2015 marks ten years since our first event, Activate: an evening of occurrence. Back then, we had a simple goal to support a movement of experiential art that we felt was underrepresented and had few options for exhibition. The event was modest but well attended, and confirmed our belief that it was our responsibility to support this movement that we were a part of. From 2005 through 2009 we continued to organize a series of events ranging in size from intimate happenings to large scale international performance art festivals. Our goal was always to show the work of artists at varied stages in their career from all over the world, to create thriving bridges between Boston and other places connected by experiential art practices. The outcome of these efforts was intense discourse, countless moving performances, many new friends, and of course shoeboxes full of documentation.
In 2009 we both lost our space and launched The Present Tense Archive online, which was an effort to take the traces of the works hiding in shoeboxes and make them available to anyone. It was a daunting task, but with the help of many friends including the Berwick Research Institute, Vela Phelan, and Coco Segaller, we were able to create an archive in the form of a blog. Since then, the archive has accumulated more content than we ever imagined. Interviews, guest posts, and curated thematic posts populated the archive alongside the images and video we had captured ourselves. It became more than an archive, it became a community platform for the art and movement we had set out to support.
A lot has changed since 2009, especially ways for individuals to navigate the internet and strategies for archiving experiential-based works. It is time for TPT to change, too. This will be the last post on this platform, and the rest of 2015 will be spent reconfiguring the way TPT exists. The form will change, but the function will not. Priority will be given to finding a way to make this accumulated content easier to navigate and more accessible. We are also contemplating other, more experimental forms of archiving.
This does not mean that The Present Tense will not be active! We will still be maintaining our Tumblr, Facebook page, Twitter, and of course our Vimeo page which hosts a large number of works by many artists including our own work. We will still send out seasonal email updates about our activities. The Present Tense was born out of our collaboration and has always been an extension of our own artistic practices. You can also keep up with what we are working on through our personal websites. The blog, however, will remain untouched, enshrined as a relic much like the work it hosts.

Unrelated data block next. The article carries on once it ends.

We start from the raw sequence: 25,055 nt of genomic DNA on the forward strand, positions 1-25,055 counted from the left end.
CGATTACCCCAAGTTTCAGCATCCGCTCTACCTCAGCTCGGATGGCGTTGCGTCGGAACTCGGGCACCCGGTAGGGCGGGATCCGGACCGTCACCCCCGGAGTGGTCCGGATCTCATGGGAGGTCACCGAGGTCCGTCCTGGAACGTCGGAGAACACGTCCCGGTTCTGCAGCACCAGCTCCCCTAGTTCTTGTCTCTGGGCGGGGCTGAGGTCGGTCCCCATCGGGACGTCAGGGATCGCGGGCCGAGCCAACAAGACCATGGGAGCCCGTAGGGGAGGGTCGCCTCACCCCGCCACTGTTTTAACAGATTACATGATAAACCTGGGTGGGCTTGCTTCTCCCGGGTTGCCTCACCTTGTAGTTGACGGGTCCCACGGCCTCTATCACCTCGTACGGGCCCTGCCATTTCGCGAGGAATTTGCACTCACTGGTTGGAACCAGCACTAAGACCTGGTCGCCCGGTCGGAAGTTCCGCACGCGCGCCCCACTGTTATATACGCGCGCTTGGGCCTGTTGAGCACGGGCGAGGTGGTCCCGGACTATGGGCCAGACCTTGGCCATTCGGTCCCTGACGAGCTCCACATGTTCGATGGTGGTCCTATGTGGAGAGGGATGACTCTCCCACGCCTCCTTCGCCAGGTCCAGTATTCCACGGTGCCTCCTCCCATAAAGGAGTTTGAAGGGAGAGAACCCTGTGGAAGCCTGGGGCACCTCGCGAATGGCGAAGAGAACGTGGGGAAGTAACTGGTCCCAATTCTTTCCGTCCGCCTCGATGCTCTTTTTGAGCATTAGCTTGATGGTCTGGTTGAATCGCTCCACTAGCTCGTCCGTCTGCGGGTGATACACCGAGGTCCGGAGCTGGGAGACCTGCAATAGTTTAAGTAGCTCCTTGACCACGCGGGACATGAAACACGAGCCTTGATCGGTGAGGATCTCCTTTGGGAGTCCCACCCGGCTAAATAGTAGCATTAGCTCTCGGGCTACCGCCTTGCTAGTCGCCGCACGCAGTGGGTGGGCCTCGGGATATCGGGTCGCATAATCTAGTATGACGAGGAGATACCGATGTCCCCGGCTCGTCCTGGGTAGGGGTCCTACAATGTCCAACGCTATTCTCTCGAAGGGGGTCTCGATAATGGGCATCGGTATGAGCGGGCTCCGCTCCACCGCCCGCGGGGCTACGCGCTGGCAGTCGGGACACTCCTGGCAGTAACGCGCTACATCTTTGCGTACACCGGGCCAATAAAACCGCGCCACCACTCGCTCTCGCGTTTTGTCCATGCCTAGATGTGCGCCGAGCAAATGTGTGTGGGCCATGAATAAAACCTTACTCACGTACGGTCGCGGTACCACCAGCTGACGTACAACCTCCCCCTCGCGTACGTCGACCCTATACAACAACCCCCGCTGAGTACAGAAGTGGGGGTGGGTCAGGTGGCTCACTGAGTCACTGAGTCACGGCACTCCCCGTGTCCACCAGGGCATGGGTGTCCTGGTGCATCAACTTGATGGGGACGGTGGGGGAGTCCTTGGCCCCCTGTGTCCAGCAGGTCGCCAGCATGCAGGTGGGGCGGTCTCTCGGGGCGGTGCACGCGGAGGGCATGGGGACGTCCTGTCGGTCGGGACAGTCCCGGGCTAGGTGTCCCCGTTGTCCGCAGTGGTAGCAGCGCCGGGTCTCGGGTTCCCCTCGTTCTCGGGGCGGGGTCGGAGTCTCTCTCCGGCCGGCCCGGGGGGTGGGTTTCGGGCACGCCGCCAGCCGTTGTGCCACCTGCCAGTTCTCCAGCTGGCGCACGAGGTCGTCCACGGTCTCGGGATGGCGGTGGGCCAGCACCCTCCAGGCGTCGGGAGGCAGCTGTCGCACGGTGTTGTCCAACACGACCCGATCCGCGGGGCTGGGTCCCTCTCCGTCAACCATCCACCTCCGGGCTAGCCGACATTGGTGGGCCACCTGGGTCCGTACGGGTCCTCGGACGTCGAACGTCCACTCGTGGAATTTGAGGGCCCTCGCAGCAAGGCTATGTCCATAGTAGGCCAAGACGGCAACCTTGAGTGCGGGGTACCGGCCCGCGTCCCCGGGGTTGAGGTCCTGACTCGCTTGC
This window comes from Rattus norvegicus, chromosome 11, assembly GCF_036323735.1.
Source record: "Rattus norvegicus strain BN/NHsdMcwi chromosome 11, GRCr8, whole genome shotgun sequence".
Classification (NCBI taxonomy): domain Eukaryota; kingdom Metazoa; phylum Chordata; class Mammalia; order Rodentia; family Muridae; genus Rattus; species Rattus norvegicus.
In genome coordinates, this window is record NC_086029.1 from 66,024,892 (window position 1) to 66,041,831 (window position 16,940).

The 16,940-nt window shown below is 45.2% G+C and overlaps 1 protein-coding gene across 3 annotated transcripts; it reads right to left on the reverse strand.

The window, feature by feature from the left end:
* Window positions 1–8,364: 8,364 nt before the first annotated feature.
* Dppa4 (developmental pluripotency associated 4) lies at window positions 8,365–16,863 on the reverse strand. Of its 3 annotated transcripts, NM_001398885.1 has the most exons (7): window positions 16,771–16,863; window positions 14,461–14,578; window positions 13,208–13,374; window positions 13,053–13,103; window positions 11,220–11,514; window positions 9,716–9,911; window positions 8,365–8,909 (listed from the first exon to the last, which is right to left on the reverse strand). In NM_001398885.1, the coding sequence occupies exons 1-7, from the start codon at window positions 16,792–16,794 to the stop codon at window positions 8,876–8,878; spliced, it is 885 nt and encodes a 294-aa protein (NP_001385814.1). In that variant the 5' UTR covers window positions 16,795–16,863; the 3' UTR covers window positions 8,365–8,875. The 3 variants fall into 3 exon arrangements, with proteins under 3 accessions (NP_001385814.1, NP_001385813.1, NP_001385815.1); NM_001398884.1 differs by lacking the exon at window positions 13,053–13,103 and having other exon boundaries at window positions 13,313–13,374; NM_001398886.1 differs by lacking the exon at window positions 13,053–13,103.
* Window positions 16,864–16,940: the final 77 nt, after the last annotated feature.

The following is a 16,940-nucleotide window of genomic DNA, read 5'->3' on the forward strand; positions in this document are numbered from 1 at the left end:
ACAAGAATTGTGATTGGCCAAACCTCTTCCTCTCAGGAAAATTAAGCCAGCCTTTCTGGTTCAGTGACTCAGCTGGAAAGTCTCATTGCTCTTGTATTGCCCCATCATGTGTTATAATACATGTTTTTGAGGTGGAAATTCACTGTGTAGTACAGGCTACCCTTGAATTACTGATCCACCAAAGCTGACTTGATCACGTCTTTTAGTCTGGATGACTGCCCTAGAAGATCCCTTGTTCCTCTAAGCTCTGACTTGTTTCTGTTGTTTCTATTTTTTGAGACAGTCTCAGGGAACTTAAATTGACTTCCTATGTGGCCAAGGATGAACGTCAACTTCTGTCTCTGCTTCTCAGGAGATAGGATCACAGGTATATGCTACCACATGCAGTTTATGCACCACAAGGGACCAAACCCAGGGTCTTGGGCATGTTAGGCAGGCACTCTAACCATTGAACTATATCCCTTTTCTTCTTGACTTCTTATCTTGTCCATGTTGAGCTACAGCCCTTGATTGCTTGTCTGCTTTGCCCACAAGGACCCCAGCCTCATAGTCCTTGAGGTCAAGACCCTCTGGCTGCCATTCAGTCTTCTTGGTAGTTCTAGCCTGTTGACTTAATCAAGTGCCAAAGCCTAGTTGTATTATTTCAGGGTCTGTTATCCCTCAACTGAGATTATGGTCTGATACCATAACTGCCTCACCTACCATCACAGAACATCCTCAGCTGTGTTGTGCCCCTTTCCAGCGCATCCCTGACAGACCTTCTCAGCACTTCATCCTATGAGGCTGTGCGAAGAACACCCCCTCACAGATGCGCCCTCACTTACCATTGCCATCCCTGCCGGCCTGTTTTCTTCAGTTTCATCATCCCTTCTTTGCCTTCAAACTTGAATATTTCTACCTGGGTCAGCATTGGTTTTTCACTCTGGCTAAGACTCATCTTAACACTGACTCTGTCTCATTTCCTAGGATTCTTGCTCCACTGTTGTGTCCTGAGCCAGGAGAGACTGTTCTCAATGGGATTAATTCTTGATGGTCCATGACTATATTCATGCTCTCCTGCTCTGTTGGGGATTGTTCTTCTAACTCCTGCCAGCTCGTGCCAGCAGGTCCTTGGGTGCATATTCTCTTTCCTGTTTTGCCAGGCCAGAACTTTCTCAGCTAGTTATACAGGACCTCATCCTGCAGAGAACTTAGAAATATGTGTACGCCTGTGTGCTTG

As we greet 2014, The Present Tense shares its reflections on 2013. 2013 was a fruitful year, offering countless moments for experiential art. Here are 13 of these moments that The Present Tense found inspirational.
13. In April, Boston Center for the Art’s Cyclorama was activated by Vela Phelan’s Near Death Performance Art Experience (NDPAE). In a simple stroke of irony, NDPAE had its own experience with death. Originally scheduled to unfold over 2 days at Fourth Wall Project in Boston and after months of planning, Fourth Wall was temporarily shut down due to permitting issues, a historic plague among Boston alternative art spaces. NDPAE was postponed until further notice. The event fortunately found shelter at the Boston Center for the Art’s Cyclorama, a stunning space with a history of being used as a war memorial. NDPAE was rescheduled for April 21, 2013, less than 1 week after the Boston Marathon Bombings. In this 7 hour performance art event, artists created live works around the theme of life and death. Both the context and content of the work at NDPAE made for an intense experience for all to remember.
Jamie McMurry “Flawed” at NDPAE 2013 photo by Phil Fryer